Perl’s findings, published in the scientific journal The Lancet Neurology, may represent the key to a medical mystery first glimpsed a century ago in the trenches of World War I. It was first known as shell shock, then combat fatigue and finally PTSD, and in each case, it was almost universally understood as a psychic rather than a physical affliction. Only in the past decade or so did an elite group of neurologists, physicists and senior officers begin pushing back at a military leadership that had long told recruits with these wounds to “deal with it,” fed them pills and sent them back into battle.
If Perl’s discovery is confirmed by other scientists — and if one of blast’s short-term signatures is indeed a pattern of scarring in the brain — then the implications for the military and for society at large could be vast. Much of what has passed for emotional trauma may be reinterpreted, and many veterans may step forward to demand recognition of an injury that cannot be definitively diagnosed until after death. There will be calls for more research, for drug trials, for better helmets and for expanded veteran care. But these palliatives are unlikely to erase the crude message that lurks, unavoidable, behind Perl’s discovery: Modern warfare destroys your brain.
The physics behind blast forces was almost unknown until the modern era, and it remains so mysterious and terrifying that scientists sometimes invoke the word “magic” when talking about it. A blast begins simply: A detonator turns a lump of solid matter into a deadly fireball. Within that moment, three distinct things happen. The first is the blast wave, a wall of static pressure traveling outward in all directions faster than the speed of sound. Next, a blast wind fills the void and carries with it any objects it encounters. This is the most manifestly destructive part of the blast, capable of hurling cars, people and shrapnel against buildings and roadsides. The remaining effects include fire and toxic gases, which can sear, poison and asphyxiate anyone within range.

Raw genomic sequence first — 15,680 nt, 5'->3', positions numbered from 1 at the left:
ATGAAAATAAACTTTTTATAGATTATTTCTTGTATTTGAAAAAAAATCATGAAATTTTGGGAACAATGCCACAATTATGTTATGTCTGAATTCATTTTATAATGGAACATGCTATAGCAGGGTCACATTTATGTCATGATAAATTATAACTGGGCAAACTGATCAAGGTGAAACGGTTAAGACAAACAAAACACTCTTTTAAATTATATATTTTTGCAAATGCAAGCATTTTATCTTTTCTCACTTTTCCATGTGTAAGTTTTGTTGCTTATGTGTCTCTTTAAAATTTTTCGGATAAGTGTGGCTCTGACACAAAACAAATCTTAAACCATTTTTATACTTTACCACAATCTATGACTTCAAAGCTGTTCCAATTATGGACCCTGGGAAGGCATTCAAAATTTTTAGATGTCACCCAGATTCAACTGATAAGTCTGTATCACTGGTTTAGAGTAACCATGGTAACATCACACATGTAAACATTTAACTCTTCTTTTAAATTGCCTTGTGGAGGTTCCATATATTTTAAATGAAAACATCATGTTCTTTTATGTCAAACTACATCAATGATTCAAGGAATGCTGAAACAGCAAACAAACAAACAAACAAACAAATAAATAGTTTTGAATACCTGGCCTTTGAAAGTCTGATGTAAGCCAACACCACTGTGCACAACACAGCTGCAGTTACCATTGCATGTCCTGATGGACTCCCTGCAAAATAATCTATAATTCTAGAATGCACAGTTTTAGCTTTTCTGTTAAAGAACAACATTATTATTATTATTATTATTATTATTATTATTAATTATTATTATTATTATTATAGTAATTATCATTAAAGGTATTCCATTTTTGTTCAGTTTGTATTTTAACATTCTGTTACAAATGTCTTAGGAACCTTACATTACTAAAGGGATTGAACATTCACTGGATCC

The effects of all of this on the human body are myriad and more complicated than the blast itself. People who have been exposed to blasts at close range usually describe it as an overpowering, full-body experience unlike anything they have ever known. Many soldiers do not recall the moment of impact: it gets lost in the flash of light, the deafening sound or unconsciousness. Those who do remember it often speak of a simultaneous punching and squeezing effect, a feeling at once generalized and intensely violent, as if someone had put a board against your body and then struck it with dozens of hammers. From a distance, a blast makes a distinctive thump, the sound of air pressure clapping outward. When I lived in Baghdad, reporting for this newspaper, I would sometimes be awakened by that sound early in the morning. I would sit up in bed, instantly alert, with a surreal and awful realization: Someone who was just as healthy as me 30 seconds ago has been shredded to pieces. . .
And, unfortunately, Hillary Clinton embraces a bellicose and hawk-like foreign policy. She strongly supported the invasion of Iraq under George W. Bush, she strongly supported our intervention in Libya that destroyed it as a nation (much as our Iraq invasion destroyed Iraq as a nation), she has pushed for our troops to become deeply involved in the Syrian struggle, and so on.